Trending: Google Seattle building loses power as ‘blown breaker’ prompts large emergency response
Blue Origin's BE-3 rocket engine, a predecessor to the engine to be developed by the company for U.S. spaceflight.
Blue Origin’s BE-3 rocket engine, a predecessor to the engine to be developed by the company for ULA.

Boeing and SpaceX were the big winners of the nearly $7 billion NASA contract to take U.S. astronauts to the International Space Station, but Blue Origin, the Seattle-area space venture founded by Amazon CEO Jeff Bezos, is now positioned to potentially play a part, as well.

During an event at the National Press Club today, Bezos was on hand to announce an agreement with United Launch Alliance, the joint venture of Boeing and Lockheed Martin, for Blue Origin develop a new BE-4 rocket engine for ULA — with the potential, at least, for the engine to be used in the NASA project for launching human crews into space.

The Blue Origin rocket engine would provide an alternative to a the Russian RD-180, which currently powers ULA’s Atlas 5 rocket, according to Space News.

Here’s the full news release from Blue Origin and ULA.

United Launch Alliance and Blue Origin Announce Partnership To Develop New American Rocket Engine

Centennial, Colo. and Kent, Wash. – Sept. 17, 2014 – United Launch Alliance (ULA), the nation’s premier space launch company, and Blue Origin, LLC, a privately-funded aerospace company owned by Amazon.com founder Jeff Bezos, announced today that they have entered into an agreement to jointly fund development of the new BE-4 rocket engine by Blue Origin. This new collaboration will allow ULA to maintain the heritage, success and reliability of its rocket families – Atlas and Delta – while addressing the long-term need for a new domestic engine.

“This agreement ensures ULA will remain the most cost-efficient, innovative and reliable company launching the nation’s most important national security, civil, human and commercial missions,” said Tory Bruno, president and chief executive officer of ULA. “Blue Origin has demonstrated its ability to develop high-performance rocket engines and we are excited to bring together the best minds in engineering, supply chain management and commercial business practices to create an all-new affordable, reliable, American rocket engine that will create endless possibilities for the future of space launch.”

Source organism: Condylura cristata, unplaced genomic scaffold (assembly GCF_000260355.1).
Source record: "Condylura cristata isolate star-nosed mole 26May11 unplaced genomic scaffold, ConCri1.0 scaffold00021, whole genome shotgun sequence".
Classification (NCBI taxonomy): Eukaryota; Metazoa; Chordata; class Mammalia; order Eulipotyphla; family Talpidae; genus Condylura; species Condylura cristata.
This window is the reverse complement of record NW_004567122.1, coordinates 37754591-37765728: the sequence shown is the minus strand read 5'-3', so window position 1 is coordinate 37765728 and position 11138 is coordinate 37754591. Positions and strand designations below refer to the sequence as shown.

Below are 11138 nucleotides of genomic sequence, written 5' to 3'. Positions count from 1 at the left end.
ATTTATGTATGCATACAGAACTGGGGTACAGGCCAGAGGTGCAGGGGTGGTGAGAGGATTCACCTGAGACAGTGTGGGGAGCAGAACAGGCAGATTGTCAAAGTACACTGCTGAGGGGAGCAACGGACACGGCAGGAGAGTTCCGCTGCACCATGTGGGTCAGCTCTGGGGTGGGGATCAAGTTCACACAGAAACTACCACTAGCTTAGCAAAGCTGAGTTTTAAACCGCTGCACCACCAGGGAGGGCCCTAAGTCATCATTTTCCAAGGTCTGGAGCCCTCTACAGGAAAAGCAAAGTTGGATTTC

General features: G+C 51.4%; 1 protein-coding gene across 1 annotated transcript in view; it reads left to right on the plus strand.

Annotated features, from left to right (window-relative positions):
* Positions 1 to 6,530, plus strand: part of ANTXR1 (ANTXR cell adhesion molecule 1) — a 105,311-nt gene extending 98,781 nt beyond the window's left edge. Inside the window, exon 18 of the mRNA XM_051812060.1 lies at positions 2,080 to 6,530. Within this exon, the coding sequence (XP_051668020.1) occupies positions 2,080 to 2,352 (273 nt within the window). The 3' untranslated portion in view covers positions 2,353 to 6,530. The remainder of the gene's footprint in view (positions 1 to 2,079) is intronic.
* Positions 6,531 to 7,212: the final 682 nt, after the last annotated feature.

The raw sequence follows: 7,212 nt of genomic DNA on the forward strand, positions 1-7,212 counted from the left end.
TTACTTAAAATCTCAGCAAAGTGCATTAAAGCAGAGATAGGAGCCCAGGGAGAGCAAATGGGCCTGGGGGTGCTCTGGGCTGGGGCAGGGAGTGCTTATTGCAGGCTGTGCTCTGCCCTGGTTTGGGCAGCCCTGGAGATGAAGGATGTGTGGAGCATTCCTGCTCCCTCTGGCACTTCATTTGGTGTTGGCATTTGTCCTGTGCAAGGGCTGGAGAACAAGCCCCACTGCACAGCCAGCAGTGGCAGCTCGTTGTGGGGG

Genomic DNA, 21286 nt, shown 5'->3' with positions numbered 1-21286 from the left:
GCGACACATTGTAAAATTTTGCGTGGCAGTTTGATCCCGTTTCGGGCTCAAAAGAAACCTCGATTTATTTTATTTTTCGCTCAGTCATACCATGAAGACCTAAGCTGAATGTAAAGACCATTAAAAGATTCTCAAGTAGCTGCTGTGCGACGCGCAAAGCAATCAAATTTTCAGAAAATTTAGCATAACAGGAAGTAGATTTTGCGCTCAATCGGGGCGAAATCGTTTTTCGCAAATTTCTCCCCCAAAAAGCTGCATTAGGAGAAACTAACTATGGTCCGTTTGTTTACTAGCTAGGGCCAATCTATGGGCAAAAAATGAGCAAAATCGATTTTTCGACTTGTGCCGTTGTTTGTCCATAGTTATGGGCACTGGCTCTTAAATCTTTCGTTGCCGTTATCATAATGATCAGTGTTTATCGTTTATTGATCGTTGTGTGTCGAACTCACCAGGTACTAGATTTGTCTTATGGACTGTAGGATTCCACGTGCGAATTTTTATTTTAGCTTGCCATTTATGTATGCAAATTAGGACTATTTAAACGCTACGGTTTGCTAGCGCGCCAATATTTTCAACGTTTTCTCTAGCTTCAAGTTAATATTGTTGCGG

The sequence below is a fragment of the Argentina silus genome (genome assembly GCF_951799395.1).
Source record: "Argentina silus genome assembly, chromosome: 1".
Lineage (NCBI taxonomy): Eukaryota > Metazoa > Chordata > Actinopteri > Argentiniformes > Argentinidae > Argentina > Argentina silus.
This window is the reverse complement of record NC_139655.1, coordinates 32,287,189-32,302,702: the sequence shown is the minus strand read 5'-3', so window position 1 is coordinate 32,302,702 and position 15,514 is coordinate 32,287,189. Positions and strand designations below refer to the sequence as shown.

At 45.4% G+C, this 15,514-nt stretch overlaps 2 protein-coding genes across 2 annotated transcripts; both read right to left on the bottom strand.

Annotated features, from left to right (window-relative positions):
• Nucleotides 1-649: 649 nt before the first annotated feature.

“ULA has put a satellite into orbit almost every month for the past eight years – they’re the most reliable launch provider in history and their record of success is astonishing,” said Jeff Bezos, founder of Blue Origin. “The team at Blue Origin is methodically developing technologies to enable human access to space at dramatically lower cost and increased reliability, and the BE-4 is a big step forward. With the new ULA partnership, we’re accelerating commercial development of the next great US-made rocket engine.”

The ULA/Blue Origin agreement allows for a four-year development process with full-scale testing in 2016 and first flight in 2019. The BE-4 will be available for use by ULA and Blue Origin for both companies’ next generation launch systems.

The BE-4 is a liquid oxygen, liquefied natural gas (LNG) rocket engine that delivers 550,000-lbf of thrust at sea level. Two BE-4s will power each ULA booster, providing 1,100,000-lbf thrust at liftoff. ULA is investing in the engineering and development of the BE-4 to enable availability for national security, civil, human and commercial missions. Development of the BE-4 engine has been underway for three years and testing of BE-4 components is ongoing at Blue Origin’s test facilities in West Texas. Blue Origin recently commissioned a new large test facility for the BE-4 to support full engine testing.

Like what you're reading? Subscribe to GeekWire's free newsletters to catch every headline

Comments

Job Listings on GeekWork

Find more jobs on GeekWork. Employers, post a job here.